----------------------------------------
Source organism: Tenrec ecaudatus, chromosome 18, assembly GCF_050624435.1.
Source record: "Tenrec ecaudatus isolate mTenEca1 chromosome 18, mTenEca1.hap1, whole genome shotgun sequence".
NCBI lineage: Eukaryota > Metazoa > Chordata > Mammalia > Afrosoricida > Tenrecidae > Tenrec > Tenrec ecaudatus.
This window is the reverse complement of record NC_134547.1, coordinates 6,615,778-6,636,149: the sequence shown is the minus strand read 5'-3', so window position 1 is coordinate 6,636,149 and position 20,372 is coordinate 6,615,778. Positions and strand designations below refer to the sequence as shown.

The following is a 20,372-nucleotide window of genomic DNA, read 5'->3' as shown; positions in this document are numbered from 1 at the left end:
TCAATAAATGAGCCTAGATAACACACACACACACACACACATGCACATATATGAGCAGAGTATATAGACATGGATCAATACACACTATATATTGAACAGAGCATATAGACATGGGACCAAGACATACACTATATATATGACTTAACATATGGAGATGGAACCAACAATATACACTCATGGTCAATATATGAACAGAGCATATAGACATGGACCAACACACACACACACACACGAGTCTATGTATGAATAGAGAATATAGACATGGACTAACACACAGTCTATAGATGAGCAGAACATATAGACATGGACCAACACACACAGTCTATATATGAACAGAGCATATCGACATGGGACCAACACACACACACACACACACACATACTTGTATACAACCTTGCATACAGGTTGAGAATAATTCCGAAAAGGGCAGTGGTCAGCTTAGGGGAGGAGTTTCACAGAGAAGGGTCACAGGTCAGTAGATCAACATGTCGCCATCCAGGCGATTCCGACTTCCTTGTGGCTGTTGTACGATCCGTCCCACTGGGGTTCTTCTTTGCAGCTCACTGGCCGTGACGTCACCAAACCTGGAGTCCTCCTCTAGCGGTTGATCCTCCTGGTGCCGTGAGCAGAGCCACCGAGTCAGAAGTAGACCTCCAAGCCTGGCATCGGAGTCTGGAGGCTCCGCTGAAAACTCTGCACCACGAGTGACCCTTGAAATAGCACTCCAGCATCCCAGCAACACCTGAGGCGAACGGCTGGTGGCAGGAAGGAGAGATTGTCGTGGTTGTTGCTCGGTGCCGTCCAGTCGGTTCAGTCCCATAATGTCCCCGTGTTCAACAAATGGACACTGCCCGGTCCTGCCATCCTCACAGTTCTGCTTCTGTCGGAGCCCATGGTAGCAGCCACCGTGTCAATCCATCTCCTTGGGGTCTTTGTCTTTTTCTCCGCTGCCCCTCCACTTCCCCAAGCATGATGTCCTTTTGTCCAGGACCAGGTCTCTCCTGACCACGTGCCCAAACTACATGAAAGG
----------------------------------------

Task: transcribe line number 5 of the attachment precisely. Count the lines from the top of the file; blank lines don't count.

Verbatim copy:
The following is a 20,372-nucleotide window of genomic DNA, read 5'->3' as shown; positions in this document are numbered from 1 at the left end: